Sodium nitrite (medical use)

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Sodium nitrite
Chemical structure
Clinical data
  • US: C (Risk not ruled out)
Defined daily dosenot established[1]
External links
AHFS/Drugs.comFDA Professional Drug Information
Chemical and physical data
Molar mass68.9953
3D model (JSmol)

Sodium nitrite is used as a medication together with sodium thiosulfate to treat cyanide poisoning.[2] It is only recommended in severe cases of cyanide poisoning.[3] In those who have both cyanide poisoning and carbon monoxide poisoning sodium thiosulfate by itself is usually recommended.[4] It is given by slow injection into a vein.[2]

Side effects can include low blood pressure, headache, shortness of breath, loss of consciousness, and vomiting.[2] Greater care should be taken in people with underlying heart disease.[2] People's levels of methemoglobin should be regularly checked during treatment.[2] While not well studied during pregnancy, there is some evidence of potential harm to the baby.[5] Sodium nitrite is believed to work by creating methemoglobin that then binds with cyanide and thus removes it from the mitochondria.[5]

Sodium nitrite came into medical use in the 1920s and 1930s.[6][7] It is on the World Health Organization's List of Essential Medicines.[8] The cost in the United States together with sodium thiosulfate is about US$110.[9]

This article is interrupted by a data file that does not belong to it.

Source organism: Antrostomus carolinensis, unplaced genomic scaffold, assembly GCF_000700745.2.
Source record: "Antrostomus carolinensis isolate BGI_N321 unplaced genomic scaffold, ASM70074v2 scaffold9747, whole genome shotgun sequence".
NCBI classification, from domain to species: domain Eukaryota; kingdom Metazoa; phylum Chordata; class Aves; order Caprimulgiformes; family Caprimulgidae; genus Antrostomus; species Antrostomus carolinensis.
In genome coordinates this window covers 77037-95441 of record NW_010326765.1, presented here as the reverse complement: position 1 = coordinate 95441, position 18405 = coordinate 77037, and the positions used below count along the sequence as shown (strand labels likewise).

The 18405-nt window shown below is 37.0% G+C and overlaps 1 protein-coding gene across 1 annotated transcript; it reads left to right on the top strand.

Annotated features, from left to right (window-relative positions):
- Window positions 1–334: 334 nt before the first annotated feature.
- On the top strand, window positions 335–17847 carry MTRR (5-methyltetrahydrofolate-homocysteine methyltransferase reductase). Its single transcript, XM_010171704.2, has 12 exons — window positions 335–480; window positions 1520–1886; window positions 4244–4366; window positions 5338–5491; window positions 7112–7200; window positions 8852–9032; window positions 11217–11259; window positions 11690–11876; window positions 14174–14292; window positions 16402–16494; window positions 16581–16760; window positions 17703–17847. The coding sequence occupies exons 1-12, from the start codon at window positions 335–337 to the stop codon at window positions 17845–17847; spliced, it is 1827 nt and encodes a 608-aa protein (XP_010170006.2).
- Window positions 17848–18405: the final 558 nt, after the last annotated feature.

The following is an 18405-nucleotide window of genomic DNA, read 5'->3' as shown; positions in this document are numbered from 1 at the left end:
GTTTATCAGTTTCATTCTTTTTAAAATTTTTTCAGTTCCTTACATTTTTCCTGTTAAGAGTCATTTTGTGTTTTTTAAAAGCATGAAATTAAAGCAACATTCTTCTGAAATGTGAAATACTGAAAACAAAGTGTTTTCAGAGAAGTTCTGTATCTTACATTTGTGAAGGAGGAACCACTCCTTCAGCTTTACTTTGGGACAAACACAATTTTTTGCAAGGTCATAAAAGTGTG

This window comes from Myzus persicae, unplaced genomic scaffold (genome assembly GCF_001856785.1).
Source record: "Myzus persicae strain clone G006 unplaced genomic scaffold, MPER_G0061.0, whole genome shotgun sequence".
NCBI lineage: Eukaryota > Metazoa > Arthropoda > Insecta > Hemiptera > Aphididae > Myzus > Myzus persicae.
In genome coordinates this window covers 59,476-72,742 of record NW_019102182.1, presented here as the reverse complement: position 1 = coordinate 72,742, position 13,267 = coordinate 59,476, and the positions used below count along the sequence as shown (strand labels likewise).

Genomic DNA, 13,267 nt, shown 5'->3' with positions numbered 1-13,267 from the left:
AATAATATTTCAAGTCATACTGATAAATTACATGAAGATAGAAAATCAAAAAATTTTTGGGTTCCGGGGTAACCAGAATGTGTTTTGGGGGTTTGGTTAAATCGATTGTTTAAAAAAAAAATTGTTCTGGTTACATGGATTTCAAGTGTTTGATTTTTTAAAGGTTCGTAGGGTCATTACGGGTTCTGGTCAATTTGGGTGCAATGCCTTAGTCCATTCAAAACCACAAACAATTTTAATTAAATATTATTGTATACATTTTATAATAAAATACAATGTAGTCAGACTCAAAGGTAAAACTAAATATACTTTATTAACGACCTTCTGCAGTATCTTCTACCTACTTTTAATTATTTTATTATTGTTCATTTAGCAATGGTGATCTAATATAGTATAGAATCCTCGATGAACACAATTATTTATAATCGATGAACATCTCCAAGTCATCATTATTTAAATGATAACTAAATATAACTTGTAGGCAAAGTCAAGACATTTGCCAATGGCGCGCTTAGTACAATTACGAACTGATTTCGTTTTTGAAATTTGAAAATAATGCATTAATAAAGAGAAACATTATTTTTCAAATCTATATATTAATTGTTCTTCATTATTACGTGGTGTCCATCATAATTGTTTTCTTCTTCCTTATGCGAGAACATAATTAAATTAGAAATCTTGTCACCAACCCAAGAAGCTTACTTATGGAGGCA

The defined daily dose is not established[1]


  1. 1.0 1.1 "WHOCC - ATC/DDD Index". Retrieved 13 September 2020.
  2. 2.0 2.1 2.2 2.3 2.4 World Health Organization (2009). Stuart MC, Kouimtzi M, Hill SR (eds.). WHO Model Formulary 2008. World Health Organization. p. 65. hdl:10665/44053. ISBN 9789241547659.
  3. "Sodium Nitrite Solution for Injection - Summary of Product Characteristics (SPC) - (eMC)". Archived from the original on 18 September 2017. Retrieved 15 January 2017.
  4. Baren, Jill M. (2008). Pediatric Emergency Medicine. Elsevier Health Sciences. p. 1018. ISBN 978-1416000877. Archived from the original on 2017-01-16.
  5. 5.0 5.1 "Sodium Nitrite Injection - FDA prescribing information, side effects and uses". Archived from the original on 2017-01-18.
  6. Dart, Richard C. (2004). Medical Toxicology. Lippincott Williams & Wilkins. p. 172. ISBN 9780781728454. Archived from the original on 2017-01-16.
  7. Bryan, Nathan S.; Loscalzo, Joseph (2011). Nitrite and Nitrate in Human Health and Disease. Springer Science & Business Media. p. 226. ISBN 9781607616160. Archived from the original on 2017-01-16.
  8. World Health Organization (2019). World Health Organization model list of essential medicines: 21st list 2019. Geneva: World Health Organization. hdl:10665/325771. WHO/MVP/EMP/IAU/2019.06. License: CC BY-NC-SA 3.0 IGO.
  9. Gasco, L; Rosbolt, MB; Bebarta, VS (April 2013). "Insufficient stocking of cyanide antidotes in US hospitals that provide emergency care". Journal of Pharmacology & Pharmacotherapeutics. 4 (2): 95–102. doi:10.4103/0976-500x.110875. PMC 3669589. PMID 23761707.

External links